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Simpson v. Brand Energy Services, LLC

United States District Court, D. New Jersey

January 5, 2015

SHANE SIMPSON, Plaintiff,
v.
BRAND ENERGY SERVICES, LLC, Defendant.

MEMORANDUM OPINION

JEROME B. SIMANDLE, Chief District Judge.

This matter comes before the Court on Defendant Brand Energy Services, LLC's unopposed motion for sanctions of dismissal. [Docket Item 29.] In this action, Plaintiff Shane Simpson, a former employee of Brand Energy alleges, inter alia, that he was discriminated against on the basis of disability in violation of the New Jersey Law Against Discrimination ("NJLAD"). Brand Energy seeks dismissal of Plaintiff's claims under Poulis v. State Farm Fire & Cas. Co., 747 F.2d 863 (3d Cir. 1984) because Mr. Simpson has repeatedly ignored the Court's orders and failed to appear at court-scheduled hearings. For the reasons discussed below, the Court will grant Brand Energy's motion and dismiss Plaintiff's case in its entirety with prejudice.

1. On or about November 27, 2013, Plaintiff Shane Simpson filed this action against Brand Energy in the Superior Court of New Jersey, Camden County, Docket No. L-4802-13. Brand Energy timely removed this action to the U.S. District Court for the District of New Jersey pursuant to 28 U.S.C. ยงยง 1441 and 1446. [Docket Item 1.]

2. Plaintiff was initially represented in this action by Deborah L. Mains, Esq., Kevin M. Costello, Esq., and Daniel T. Silverman, Esq. of the law offices of Costello & Mains, P.C. However, on May 6, 2014, Costello & Mains filed a motion to withdraw as Plaintiff's attorneys.[1] [Docket Item 13.]

3. The Honorable Joel Schneider scheduled a hearing on the motion to withdraw for June 5, 2014 and ordered Plaintiff to appear. [Docket Item 16.] Judge Schneider held the hearing on June 5, 2014 with Deborah Mains, Esq. appearing for Plaintiff and Alexander Nemiroff, Esq. appearing for Brand Energy. [Docket Item 18.] Plaintiff did not appear. Judge Schneider continued the hearing until July 8, 2014 and again ordered Plaintiff to appear. [Docket Item 19.] Plaintiff failed to appear at the hearing for a second time. [Docket Item 22.]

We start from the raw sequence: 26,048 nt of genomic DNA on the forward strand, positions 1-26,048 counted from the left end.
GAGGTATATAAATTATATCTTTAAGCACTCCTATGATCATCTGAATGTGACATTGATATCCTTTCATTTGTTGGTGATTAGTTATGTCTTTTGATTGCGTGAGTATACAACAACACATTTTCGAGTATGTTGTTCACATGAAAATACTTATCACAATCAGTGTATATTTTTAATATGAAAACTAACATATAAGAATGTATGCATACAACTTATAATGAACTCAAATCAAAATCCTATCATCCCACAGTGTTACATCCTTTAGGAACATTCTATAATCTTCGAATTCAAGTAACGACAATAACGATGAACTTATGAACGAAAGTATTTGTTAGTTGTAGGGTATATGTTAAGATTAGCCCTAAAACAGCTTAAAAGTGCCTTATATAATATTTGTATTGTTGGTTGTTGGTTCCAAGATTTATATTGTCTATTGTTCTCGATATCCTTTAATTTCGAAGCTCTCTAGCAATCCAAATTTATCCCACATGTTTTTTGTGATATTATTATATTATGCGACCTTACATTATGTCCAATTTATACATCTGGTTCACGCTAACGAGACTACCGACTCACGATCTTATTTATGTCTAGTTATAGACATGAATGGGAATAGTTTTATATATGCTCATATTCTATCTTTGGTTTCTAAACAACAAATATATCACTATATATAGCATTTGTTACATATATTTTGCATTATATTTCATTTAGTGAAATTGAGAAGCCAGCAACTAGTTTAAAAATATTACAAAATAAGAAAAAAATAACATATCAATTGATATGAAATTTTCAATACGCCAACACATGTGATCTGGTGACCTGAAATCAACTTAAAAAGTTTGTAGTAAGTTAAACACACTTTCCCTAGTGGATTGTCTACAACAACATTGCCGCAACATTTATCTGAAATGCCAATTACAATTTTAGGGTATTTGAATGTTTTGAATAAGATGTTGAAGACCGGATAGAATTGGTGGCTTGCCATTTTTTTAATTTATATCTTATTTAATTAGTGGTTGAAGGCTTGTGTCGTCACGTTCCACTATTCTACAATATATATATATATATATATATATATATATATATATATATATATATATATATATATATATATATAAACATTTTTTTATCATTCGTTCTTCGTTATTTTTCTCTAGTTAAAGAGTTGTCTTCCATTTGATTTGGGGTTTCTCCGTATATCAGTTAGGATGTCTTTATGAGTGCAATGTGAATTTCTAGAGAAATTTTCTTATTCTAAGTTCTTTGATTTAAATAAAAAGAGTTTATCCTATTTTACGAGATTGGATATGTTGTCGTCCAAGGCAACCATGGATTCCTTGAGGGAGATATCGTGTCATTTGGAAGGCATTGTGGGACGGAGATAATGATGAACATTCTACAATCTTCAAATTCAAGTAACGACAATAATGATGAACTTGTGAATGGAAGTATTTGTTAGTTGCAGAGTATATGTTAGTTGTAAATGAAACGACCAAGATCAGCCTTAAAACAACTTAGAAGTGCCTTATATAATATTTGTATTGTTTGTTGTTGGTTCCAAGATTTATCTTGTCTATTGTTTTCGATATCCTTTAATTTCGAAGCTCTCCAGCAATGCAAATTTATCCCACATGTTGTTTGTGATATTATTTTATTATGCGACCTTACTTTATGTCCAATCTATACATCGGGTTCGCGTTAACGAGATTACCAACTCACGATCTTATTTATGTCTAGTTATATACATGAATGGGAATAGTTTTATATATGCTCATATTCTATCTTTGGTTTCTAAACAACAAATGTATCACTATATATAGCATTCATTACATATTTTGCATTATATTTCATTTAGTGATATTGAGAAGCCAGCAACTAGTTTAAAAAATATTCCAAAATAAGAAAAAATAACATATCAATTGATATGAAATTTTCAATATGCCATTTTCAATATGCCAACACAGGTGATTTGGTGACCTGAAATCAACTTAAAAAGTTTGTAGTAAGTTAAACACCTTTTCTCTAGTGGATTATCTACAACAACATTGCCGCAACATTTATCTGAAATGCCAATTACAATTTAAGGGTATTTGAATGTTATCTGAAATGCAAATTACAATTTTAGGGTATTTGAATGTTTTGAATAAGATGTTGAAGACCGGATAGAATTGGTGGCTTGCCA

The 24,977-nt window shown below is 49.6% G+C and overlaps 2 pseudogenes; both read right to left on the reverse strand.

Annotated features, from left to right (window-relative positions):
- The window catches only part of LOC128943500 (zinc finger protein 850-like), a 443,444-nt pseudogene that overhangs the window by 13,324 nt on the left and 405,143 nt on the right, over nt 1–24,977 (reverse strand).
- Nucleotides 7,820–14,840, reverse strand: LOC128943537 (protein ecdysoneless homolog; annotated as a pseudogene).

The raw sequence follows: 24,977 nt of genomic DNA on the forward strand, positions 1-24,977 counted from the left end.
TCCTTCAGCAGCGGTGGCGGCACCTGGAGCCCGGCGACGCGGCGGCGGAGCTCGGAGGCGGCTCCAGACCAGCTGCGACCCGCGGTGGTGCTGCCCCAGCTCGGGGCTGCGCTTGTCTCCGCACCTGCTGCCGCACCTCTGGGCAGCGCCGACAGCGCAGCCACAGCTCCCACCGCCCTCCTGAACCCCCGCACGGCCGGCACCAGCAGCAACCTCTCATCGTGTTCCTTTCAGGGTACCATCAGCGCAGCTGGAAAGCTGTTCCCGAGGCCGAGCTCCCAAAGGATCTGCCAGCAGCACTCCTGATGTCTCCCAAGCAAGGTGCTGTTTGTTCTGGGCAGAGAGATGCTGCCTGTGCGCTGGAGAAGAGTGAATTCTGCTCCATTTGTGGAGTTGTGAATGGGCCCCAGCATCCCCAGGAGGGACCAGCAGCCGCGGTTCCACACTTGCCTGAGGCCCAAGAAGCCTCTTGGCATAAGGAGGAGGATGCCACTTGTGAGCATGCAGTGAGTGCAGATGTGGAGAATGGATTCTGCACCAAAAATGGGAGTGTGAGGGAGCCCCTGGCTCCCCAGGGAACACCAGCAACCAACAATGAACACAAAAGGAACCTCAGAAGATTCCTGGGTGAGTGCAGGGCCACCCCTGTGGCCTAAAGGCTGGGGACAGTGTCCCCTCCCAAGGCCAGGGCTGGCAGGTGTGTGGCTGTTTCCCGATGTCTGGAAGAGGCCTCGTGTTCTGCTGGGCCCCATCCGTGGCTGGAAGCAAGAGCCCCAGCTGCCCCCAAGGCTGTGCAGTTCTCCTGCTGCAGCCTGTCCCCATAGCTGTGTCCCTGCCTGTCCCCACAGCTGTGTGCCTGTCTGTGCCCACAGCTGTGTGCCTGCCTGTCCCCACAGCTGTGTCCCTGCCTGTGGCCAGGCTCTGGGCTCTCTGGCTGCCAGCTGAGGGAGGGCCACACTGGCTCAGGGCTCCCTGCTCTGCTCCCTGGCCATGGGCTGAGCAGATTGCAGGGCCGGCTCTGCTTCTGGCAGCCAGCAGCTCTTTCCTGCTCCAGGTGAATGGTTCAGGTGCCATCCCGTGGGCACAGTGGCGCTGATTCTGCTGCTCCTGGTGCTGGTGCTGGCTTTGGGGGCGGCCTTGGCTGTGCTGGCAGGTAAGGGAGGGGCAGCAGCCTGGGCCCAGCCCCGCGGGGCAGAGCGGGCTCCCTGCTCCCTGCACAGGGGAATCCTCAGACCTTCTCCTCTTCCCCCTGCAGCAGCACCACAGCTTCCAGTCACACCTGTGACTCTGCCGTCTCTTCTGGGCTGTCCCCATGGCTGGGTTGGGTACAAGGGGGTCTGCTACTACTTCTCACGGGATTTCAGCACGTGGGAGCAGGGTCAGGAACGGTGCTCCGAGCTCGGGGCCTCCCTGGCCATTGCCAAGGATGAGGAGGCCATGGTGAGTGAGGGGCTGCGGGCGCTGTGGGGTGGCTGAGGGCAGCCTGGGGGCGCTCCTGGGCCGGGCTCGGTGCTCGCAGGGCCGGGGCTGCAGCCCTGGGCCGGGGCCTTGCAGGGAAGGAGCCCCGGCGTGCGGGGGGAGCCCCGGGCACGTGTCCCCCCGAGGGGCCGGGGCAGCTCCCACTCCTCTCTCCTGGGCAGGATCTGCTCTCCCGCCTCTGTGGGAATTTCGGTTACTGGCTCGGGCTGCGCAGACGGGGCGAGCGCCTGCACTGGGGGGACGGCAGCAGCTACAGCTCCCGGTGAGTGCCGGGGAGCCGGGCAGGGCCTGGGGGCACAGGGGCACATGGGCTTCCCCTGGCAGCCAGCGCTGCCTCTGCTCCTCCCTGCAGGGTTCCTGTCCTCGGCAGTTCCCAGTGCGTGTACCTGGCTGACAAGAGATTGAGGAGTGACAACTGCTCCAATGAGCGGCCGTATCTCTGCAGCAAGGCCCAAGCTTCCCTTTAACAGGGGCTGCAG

4. Judge Schneider granted the motion to withdraw noting that "there has been an irretrievable breakdown of the attorney-client relationship between [Ms. Mains] and Plaintiff." [Docket Item 24.] Judge Schneider directed Ms. Mains to serve a copy of the order on Plaintiff by mail and to file a proof of service with the Clerk of Court. Plaintiff was to secure new counsel by August 15, 2014 or be deemed to be proceeding pro se.

Additionally, Judge Schneider directed Plaintiff to respond to all outstanding interrogatories, document requests, and requests for admission by August 29, 2014.[2] Plaintiff's former counsel certified that Plaintiff was served with the Court's order and provided the Court with Plaintiff's last known address and phone number. [Docket Item 25.]

5. On September 2, 2014, Brand Energy filed a motion to compel discovery seeking an order requiring Plaintiff to respond to interrogatories, document demands, and requests for admission. [Docket Item 26.] Judge Schneider, by order entered October 16, 2014, granted Brand Energy's motion and ordered Plaintiff to respond to its discovery requests by October 31, 2014. [Docket Item 28.]

6. On November 3, 2014, Brand Energy, noting that Plaintiff failed to comply with the Court October 16, 2014 order, filed the instant motion for sanctions of dismissal pursuant to Rule 37(b), Fed. R. Civ. P., and Poulis v. State Farm Fire & Cas. Co., 747 F.2d 863 (3d Cir. 1984). [Docket Item 29.]